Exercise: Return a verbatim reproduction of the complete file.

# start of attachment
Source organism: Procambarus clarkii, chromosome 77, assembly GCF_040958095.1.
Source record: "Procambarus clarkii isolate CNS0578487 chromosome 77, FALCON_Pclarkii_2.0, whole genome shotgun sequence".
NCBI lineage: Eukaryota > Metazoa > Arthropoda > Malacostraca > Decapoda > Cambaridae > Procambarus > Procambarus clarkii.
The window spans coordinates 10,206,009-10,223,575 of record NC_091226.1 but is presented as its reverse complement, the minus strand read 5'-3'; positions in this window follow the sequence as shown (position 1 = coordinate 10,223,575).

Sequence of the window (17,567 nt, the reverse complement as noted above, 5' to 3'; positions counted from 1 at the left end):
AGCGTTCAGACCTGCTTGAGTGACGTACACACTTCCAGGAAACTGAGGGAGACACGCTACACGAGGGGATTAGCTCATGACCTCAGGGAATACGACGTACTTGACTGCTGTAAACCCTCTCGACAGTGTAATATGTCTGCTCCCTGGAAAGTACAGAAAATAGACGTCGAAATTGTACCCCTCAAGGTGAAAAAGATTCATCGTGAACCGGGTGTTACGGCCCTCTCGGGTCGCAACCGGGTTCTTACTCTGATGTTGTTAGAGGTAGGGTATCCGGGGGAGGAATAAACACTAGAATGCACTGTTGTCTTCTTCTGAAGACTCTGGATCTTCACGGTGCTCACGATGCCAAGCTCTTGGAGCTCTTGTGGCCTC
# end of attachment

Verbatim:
Source organism: Procambarus clarkii, chromosome 77, assembly GCF_040958095.1.
Source record: "Procambarus clarkii isolate CNS0578487 chromosome 77, FALCON_Pclarkii_2.0, whole genome shotgun sequence".
NCBI lineage: Eukaryota > Metazoa > Arthropoda > Malacostraca > Decapoda > Cambaridae > Procambarus > Procambarus clarkii.
The window spans coordinates 10,206,009-10,223,575 of record NC_091226.1 but is presented as its reverse complement, the minus strand read 5'-3'; positions in this window follow the sequence as shown (position 1 = coordinate 10,223,575).

Sequence of the window (17,567 nt, the reverse complement as noted above, 5' to 3'; positions counted from 1 at the left end):
AGCGTTCAGACCTGCTTGAGTGACGTACACACTTCCAGGAAACTGAGGGAGACACGCTACACGAGGGGATTAGCTCATGACCTCAGGGAATACGACGTACTTGACTGCTGTAAACCCTCTCGACAGTGTAATATGTCTGCTCCCTGGAAAGTACAGAAAATAGACGTCGAAATTGTACCCCTCAAGGTGAAAAAGATTCATCGTGAACCGGGTGTTACGGCCCTCTCGGGTCGCAACCGGGTTCTTACTCTGATGTTGTTAGAGGTAGGGTATCCGGGGGAGGAATAAACACTAGAATGCACTGTTGTCTTCTTCTGAAGACTCTGGATCTTCACGGTGCTCACGATGCCAAGCTCTTGGAGCTCTTGTGGCCTC